Philly’s drug treatment court focuses on positive reinforcement

Matthew Schmonsees said he hopes one day that he can put himself out of business.

Schmonsees, the coordinator for Philadelphia’s Drug Treatment Court, came to our class to discuss how the court is helping some people stay in recovery after being arrested.

The treatment court program in the city started in 1997 and the program’s DUI Treatment Court started in August 2007.

Generally, the structure of the program includes “phases,” or benchmarks as people progress through the program. Being in recovery for 30 days is the first phrase, 90 days is the second and so on.

Benchmarks include making case management meetings and court dates.

“A lot of research has shown that positive reinforcement works better than punishment,” said Schmonsees about the work of the drug treatment court.

The court’s positive treatment includes book bags, prizes and more, but Schmonsees added that sanctions do occur.

The idea of drug treatment court is that people progress and graduate after one year. May is its “big graduation,” but they also celebrate at the end of every month. The May graduation rate is 78 percent, Schmonsees said.

At the end of the graduation, the person’s case is expunged. Schmonsees added that the Philly program is different than other cities.

“We are a pre-sentence diversion program,” he said. “They plead no contest and that plea is set aside by the court and it doesn’t accept the plea. If they graduate the program, charges are dismissed. If they stay out of the system without any charges, that arrest is expunged.”

The alternative to drug court is TCIY — or The Choice is Yours, which focuses on job placement instead of behavioral healthcare. An individual will go through TCIY if he or she is not excepted to drug court.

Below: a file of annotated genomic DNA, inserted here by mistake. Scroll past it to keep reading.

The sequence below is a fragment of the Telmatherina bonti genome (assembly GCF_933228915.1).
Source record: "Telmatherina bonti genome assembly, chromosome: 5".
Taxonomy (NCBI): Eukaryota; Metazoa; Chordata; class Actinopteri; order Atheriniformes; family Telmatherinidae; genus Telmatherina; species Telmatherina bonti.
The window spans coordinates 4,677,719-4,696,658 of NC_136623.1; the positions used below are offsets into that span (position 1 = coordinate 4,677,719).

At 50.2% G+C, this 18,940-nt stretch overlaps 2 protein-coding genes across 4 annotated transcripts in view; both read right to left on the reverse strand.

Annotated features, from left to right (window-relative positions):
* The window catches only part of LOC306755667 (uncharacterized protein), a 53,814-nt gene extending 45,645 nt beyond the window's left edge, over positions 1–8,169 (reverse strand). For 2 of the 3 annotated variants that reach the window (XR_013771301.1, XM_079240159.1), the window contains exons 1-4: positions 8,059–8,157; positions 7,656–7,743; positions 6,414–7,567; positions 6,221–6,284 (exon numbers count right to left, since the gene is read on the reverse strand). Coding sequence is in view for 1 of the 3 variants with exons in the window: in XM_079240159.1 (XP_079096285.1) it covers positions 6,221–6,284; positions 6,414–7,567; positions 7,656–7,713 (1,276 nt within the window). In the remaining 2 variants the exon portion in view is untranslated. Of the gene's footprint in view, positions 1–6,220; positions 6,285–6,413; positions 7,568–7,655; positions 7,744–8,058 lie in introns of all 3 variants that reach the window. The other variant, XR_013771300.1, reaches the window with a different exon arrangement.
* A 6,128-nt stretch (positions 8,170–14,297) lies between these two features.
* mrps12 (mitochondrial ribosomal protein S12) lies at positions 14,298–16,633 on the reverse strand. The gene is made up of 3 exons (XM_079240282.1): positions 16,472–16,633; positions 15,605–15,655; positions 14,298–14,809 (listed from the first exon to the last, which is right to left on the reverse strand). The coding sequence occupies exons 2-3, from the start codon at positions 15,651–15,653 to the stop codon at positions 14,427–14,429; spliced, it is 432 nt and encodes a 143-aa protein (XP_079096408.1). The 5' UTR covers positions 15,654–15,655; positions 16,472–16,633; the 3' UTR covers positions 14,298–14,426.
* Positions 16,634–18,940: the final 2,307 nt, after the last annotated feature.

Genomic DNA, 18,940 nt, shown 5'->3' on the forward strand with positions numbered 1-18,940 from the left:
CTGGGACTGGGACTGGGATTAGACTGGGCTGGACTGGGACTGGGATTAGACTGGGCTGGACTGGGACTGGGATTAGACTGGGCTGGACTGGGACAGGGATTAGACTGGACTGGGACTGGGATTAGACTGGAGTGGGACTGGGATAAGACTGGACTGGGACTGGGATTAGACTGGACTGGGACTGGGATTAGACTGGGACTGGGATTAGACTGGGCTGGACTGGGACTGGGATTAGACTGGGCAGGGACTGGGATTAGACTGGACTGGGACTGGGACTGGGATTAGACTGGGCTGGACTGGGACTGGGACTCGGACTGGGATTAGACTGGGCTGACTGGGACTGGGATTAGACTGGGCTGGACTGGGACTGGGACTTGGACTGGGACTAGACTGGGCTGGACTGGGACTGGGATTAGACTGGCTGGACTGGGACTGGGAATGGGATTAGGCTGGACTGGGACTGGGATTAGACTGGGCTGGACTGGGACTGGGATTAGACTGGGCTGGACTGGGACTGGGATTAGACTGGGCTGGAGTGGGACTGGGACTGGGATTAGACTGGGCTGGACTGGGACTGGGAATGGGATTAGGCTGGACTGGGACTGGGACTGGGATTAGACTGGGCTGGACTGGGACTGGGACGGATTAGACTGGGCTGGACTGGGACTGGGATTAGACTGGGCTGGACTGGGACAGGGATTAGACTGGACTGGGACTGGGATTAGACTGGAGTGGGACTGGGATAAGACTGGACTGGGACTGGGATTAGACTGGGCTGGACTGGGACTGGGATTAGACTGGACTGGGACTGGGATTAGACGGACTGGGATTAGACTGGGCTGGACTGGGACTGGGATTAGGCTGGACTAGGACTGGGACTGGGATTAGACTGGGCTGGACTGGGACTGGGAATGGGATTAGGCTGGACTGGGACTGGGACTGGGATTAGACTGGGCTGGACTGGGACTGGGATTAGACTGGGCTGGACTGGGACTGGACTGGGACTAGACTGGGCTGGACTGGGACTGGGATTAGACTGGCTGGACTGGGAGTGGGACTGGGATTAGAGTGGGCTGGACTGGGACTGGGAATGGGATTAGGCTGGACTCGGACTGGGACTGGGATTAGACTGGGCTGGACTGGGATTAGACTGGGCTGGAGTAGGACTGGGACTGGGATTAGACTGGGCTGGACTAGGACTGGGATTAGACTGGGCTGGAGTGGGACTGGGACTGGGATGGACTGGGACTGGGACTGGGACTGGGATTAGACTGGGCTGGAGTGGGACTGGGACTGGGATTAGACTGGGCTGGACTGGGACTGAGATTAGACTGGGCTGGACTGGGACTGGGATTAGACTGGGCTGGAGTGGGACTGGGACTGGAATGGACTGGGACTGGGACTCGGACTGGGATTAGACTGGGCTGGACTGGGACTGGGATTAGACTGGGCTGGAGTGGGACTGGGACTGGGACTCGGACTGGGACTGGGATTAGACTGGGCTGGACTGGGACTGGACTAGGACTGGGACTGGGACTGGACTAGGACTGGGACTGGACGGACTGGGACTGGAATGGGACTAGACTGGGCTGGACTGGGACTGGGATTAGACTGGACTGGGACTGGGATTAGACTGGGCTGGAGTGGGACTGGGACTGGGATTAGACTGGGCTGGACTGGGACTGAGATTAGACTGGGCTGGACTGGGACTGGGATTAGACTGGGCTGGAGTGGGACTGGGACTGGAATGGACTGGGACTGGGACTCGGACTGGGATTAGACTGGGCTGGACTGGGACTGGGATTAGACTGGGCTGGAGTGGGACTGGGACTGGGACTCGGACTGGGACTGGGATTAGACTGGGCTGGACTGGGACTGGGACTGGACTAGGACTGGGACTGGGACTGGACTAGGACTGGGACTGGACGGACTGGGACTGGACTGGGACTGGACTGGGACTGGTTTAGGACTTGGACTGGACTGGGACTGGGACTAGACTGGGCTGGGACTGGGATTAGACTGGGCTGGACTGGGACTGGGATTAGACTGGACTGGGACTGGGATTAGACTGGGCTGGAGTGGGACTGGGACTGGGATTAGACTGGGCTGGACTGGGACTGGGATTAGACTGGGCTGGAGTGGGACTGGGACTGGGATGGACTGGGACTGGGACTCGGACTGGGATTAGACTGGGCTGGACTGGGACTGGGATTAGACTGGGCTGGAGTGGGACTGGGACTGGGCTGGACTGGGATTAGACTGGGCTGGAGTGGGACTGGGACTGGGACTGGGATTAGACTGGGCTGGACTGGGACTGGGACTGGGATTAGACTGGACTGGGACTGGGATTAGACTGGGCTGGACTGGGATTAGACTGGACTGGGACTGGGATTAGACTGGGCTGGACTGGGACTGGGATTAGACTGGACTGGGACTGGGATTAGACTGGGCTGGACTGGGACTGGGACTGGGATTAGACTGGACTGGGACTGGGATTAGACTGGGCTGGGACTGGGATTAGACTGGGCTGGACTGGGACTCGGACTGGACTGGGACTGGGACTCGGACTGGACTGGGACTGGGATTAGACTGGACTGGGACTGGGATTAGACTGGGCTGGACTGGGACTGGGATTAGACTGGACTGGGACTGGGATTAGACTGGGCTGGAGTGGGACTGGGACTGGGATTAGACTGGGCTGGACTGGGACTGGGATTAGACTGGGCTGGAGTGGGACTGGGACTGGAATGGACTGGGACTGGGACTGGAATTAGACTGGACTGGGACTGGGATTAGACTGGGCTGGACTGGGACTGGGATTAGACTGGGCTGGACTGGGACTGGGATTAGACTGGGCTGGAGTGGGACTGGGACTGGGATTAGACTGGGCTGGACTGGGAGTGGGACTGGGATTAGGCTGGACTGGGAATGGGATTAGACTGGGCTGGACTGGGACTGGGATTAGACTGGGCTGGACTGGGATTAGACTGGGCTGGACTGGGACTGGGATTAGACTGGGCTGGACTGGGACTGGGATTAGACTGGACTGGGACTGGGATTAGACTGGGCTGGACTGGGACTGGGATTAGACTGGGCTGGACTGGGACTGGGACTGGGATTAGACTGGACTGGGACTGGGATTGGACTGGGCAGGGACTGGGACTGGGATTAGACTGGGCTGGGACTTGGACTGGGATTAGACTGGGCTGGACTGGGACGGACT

Schmonsees added that many of the people who come through drug treatment court attempt to go through detox programs in the city, but those programs are overwhelmed.

“People are withdrawing in the waiting room,” said Schmonsees of detox clinics. “At the end of the day, they are turned away and told we have no detox beds. Well, what am i supposed to do? Come back at 8 a.m. What happens next? People go back and use again.”

“It’s really challenging,” he added. “We see that everyday. We see people who were just arrested.”

Something new for drug treatment court is medication-assisted treatment. Many drug treatment courts used to not allow this kind of treatment, but Philadelphia always has.

In 2013, the head of the White House’s Office of National Drug Control Policy put out a statement saying that treatment courts that do not allow medication-assisted treatment will not receive any federal funding.

“They work for the right individual, which finding the right individual can be a challenge,” Schmonsees said.

About the author

Emily Scott

Emily Scott is a junior journalism major and history minor at Temple University. She works as the Features Editor of The Temple News, editing and covering people, places and things around campus and the city. Contact Emily at tuf39703@temple.edu.

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By Emily Scott